In this Merchant Ivory adaptation of E. M. Forster’s 1908 critique of priggish Edwardian manners, a moment of passion threatens to overturn everything when Lucy Honeychurch, a young Englishwoman touring Italy with her older cousin, finds herself unchaperoned in the ravishing Tuscan countryside…
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Merchant/Ivory's fine adaptation of the Forster novel is a clever study of social decorum versus the emergence of passion that struck a strong note with audiences on release in '85. A major launching ground for performers namely Helena Bonham Carter, Daniel Day Lewis and Julian Sands; but also strong turns by veterans Smith, Elliot and Dench as well. Exceptionally crafted, acted and written picture.
I wish it never had to end. Helena is so sweet in ivory and floral, and I now want to decorate my room with cornflowers and poppies and become an expert in Italian opera. Oh Mr. Beebe and his grasp of Beethoven. Oh George, our Byronic Hero.
Here's another film about a woman with a special relationship to her piano.Wonderful use of music and pictures, a splendid cast - "A room with a view" is the perfect adaptation of E. M. Foster's novel; light-hearted, romantic and more than just a bit comical. A quintessential summer film.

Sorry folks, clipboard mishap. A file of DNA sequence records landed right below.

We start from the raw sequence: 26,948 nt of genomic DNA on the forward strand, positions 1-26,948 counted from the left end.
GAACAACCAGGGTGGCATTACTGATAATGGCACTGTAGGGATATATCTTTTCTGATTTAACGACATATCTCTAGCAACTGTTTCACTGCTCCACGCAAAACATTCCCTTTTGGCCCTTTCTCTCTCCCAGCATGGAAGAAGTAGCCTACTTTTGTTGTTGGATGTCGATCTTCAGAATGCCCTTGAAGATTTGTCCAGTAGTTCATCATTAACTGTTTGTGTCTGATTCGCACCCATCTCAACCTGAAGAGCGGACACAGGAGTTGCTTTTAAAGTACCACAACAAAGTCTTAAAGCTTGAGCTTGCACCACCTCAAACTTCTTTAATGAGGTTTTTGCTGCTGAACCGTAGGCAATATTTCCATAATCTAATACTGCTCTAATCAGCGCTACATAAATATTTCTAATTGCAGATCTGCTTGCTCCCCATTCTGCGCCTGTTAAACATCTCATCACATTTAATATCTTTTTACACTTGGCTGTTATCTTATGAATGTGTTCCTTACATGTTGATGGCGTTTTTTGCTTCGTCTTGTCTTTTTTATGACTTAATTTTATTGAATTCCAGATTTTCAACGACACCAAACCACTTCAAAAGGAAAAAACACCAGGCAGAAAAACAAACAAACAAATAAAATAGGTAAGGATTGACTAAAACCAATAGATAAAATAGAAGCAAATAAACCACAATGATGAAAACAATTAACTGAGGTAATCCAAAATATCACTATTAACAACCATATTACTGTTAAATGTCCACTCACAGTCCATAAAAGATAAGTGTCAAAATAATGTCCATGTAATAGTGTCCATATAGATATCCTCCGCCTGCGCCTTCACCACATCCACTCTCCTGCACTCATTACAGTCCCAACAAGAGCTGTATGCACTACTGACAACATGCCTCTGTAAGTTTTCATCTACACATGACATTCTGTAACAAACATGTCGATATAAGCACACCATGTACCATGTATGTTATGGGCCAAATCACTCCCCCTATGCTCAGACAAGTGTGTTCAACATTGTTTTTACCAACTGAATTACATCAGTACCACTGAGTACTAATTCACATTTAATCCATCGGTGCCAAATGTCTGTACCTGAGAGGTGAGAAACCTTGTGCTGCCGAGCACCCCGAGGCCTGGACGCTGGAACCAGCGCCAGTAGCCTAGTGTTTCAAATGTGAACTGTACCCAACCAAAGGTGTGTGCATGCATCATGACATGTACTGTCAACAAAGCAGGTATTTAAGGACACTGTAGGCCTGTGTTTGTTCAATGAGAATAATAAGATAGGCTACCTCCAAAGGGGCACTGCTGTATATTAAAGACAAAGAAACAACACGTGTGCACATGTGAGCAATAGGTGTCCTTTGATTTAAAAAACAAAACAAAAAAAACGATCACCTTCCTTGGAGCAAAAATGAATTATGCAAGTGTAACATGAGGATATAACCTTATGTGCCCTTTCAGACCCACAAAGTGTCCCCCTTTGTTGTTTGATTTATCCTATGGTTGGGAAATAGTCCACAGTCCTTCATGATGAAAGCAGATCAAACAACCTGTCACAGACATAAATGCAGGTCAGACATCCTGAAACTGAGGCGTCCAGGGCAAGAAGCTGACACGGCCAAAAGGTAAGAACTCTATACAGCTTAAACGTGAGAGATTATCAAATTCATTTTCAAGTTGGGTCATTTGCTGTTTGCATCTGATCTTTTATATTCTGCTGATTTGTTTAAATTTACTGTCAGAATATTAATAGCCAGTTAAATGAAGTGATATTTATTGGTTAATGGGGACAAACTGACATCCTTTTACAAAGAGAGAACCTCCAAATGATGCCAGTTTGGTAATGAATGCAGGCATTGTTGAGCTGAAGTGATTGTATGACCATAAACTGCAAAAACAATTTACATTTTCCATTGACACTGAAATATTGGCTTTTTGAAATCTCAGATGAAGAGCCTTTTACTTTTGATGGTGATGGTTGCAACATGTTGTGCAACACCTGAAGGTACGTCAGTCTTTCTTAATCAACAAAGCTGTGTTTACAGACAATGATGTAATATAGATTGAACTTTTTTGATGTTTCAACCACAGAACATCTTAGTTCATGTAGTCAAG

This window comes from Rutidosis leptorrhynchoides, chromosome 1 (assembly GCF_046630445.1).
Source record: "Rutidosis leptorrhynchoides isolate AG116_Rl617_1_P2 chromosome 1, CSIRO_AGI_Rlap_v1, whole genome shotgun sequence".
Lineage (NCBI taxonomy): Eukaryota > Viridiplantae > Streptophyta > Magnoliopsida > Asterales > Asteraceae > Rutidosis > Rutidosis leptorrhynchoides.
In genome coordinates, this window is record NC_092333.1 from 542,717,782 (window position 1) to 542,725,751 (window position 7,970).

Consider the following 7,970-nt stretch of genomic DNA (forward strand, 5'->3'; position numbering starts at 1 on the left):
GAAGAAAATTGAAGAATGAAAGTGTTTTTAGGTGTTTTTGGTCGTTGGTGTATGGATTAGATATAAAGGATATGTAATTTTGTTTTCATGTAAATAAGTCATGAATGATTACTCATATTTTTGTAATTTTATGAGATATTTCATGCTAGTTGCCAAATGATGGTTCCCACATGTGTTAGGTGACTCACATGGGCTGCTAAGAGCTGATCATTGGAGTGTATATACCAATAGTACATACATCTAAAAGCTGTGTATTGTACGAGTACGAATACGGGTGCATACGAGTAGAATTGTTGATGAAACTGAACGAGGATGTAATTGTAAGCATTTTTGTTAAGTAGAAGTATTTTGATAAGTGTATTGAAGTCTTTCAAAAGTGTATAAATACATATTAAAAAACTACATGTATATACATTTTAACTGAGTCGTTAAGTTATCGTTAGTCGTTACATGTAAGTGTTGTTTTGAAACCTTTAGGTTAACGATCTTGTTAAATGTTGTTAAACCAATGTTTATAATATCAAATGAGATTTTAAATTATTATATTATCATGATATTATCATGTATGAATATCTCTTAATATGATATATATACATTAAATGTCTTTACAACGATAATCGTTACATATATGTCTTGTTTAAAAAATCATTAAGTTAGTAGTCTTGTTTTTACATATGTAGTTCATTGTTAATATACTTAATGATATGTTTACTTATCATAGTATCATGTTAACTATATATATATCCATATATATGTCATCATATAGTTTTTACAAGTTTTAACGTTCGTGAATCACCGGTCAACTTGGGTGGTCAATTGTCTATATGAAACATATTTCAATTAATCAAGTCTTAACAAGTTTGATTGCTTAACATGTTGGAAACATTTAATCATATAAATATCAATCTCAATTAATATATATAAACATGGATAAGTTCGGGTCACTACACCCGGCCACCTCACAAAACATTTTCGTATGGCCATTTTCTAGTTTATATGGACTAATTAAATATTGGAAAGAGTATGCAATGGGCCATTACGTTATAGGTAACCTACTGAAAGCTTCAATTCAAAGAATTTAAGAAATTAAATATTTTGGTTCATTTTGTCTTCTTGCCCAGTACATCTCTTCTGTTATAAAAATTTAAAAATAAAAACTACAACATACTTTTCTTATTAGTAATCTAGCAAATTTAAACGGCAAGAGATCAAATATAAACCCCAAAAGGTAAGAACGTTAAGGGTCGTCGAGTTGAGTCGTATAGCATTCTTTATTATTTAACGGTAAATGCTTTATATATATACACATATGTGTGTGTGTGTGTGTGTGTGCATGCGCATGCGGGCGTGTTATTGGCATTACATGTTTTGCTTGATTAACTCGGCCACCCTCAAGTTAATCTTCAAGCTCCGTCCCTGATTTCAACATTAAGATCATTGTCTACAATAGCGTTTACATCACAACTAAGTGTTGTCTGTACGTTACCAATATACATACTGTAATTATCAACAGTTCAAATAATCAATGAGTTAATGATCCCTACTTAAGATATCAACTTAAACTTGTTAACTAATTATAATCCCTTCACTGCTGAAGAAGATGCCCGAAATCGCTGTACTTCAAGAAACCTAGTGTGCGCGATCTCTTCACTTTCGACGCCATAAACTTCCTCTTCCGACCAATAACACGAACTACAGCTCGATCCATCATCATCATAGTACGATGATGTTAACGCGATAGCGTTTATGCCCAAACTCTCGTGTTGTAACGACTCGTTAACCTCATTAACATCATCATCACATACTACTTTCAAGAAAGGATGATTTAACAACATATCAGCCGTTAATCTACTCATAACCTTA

In what is probably the best Merchant Ivory I've seen to date, the film captures both the oppression/repression of society & the absolute freedom of the natural world. While it moves at it's own beautiful pace & there's plenty of great performances, special considerations should go to DDL (born to play Cecil) & Sands (who doesn't do much but sells it) as the leading men. Who knew this would be so sappy and hilarious?
At the time, this was a refreshing change of pace, with so many excellent actors. Then the costume drama turned into a plague, and there is now a law saying that England must churn out 2 or 3 of these a year.
Ivory's film is one of the rare examples for literary adaptions where every detail - cinematography, music, dialogues, actors, colors, a subtle irony and more - fit together perfectly. Besides, Judy Dench as the smart-alec English writer and Maggie Smith as her correct counterpart are a marvellous choice.